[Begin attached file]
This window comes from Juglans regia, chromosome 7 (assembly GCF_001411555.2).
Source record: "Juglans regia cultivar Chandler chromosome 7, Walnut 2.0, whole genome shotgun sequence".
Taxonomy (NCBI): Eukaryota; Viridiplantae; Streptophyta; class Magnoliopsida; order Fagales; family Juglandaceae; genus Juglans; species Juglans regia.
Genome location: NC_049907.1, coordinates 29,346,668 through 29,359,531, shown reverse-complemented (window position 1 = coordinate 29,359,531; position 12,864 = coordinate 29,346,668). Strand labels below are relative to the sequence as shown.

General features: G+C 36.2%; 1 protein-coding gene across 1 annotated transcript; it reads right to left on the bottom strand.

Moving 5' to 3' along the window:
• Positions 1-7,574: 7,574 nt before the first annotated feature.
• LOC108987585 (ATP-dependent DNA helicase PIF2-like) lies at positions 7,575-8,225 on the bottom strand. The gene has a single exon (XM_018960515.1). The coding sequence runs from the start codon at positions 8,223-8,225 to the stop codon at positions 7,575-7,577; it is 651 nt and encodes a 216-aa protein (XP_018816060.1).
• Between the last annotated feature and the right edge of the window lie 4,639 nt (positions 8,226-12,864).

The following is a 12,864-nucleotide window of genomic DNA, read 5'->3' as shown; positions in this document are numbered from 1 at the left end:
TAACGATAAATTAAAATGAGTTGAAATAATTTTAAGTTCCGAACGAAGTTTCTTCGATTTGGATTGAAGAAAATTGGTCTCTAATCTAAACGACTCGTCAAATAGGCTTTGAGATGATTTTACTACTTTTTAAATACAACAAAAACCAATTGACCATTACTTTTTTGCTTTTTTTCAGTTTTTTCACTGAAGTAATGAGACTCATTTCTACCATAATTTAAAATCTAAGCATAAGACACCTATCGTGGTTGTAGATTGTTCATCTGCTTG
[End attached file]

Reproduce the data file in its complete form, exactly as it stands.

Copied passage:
This window comes from Juglans regia, chromosome 7 (assembly GCF_001411555.2).
Source record: "Juglans regia cultivar Chandler chromosome 7, Walnut 2.0, whole genome shotgun sequence".
Taxonomy (NCBI): Eukaryota; Viridiplantae; Streptophyta; class Magnoliopsida; order Fagales; family Juglandaceae; genus Juglans; species Juglans regia.
Genome location: NC_049907.1, coordinates 29,346,668 through 29,359,531, shown reverse-complemented (window position 1 = coordinate 29,359,531; position 12,864 = coordinate 29,346,668). Strand labels below are relative to the sequence as shown.

General features: G+C 36.2%; 1 protein-coding gene across 1 annotated transcript; it reads right to left on the bottom strand.

Moving 5' to 3' along the window:
• Positions 1-7,574: 7,574 nt before the first annotated feature.
• LOC108987585 (ATP-dependent DNA helicase PIF2-like) lies at positions 7,575-8,225 on the bottom strand. The gene has a single exon (XM_018960515.1). The coding sequence runs from the start codon at positions 8,223-8,225 to the stop codon at positions 7,575-7,577; it is 651 nt and encodes a 216-aa protein (XP_018816060.1).
• Between the last annotated feature and the right edge of the window lie 4,639 nt (positions 8,226-12,864).

The following is a 12,864-nucleotide window of genomic DNA, read 5'->3' as shown; positions in this document are numbered from 1 at the left end:
TAACGATAAATTAAAATGAGTTGAAATAATTTTAAGTTCCGAACGAAGTTTCTTCGATTTGGATTGAAGAAAATTGGTCTCTAATCTAAACGACTCGTCAAATAGGCTTTGAGATGATTTTACTACTTTTTAAATACAACAAAAACCAATTGACCATTACTTTTTTGCTTTTTTTCAGTTTTTTCACTGAAGTAATGAGACTCATTTCTACCATAATTTAAAATCTAAGCATAAGACACCTATCGTGGTTGTAGATTGTTCATCTGCTTG